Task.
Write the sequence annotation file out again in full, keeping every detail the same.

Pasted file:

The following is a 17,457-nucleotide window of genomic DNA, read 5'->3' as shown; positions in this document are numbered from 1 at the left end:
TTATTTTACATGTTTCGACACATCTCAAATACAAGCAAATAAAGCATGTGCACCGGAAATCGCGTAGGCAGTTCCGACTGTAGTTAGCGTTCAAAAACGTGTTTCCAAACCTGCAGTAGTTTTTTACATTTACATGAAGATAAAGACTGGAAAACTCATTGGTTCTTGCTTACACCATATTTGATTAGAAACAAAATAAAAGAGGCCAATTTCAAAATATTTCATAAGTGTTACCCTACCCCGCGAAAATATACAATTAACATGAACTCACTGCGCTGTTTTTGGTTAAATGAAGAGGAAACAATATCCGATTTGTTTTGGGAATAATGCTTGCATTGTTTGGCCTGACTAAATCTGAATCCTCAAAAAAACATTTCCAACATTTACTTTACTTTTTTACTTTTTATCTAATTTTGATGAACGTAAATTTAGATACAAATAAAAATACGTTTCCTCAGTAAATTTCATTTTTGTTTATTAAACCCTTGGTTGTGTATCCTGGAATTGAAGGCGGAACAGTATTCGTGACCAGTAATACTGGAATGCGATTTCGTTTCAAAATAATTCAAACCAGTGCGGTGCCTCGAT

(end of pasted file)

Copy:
The following is a 17,457-nucleotide window of genomic DNA, read 5'->3' as shown; positions in this document are numbered from 1 at the left end:
TTATTTTACATGTTTCGACACATCTCAAATACAAGCAAATAAAGCATGTGCACCGGAAATCGCGTAGGCAGTTCCGACTGTAGTTAGCGTTCAAAAACGTGTTTCCAAACCTGCAGTAGTTTTTTACATTTACATGAAGATAAAGACTGGAAAACTCATTGGTTCTTGCTTACACCATATTTGATTAGAAACAAAATAAAAGAGGCCAATTTCAAAATATTTCATAAGTGTTACCCTACCCCGCGAAAATATACAATTAACATGAACTCACTGCGCTGTTTTTGGTTAAATGAAGAGGAAACAATATCCGATTTGTTTTGGGAATAATGCTTGCATTGTTTGGCCTGACTAAATCTGAATCCTCAAAAAAACATTTCCAACATTTACTTTACTTTTTTACTTTTTATCTAATTTTGATGAACGTAAATTTAGATACAAATAAAAATACGTTTCCTCAGTAAATTTCATTTTTGTTTATTAAACCCTTGGTTGTGTATCCTGGAATTGAAGGCGGAACAGTATTCGTGACCAGTAATACTGGAATGCGATTTCGTTTCAAAATAATTCAAACCAGTGCGGTGCCTCGAT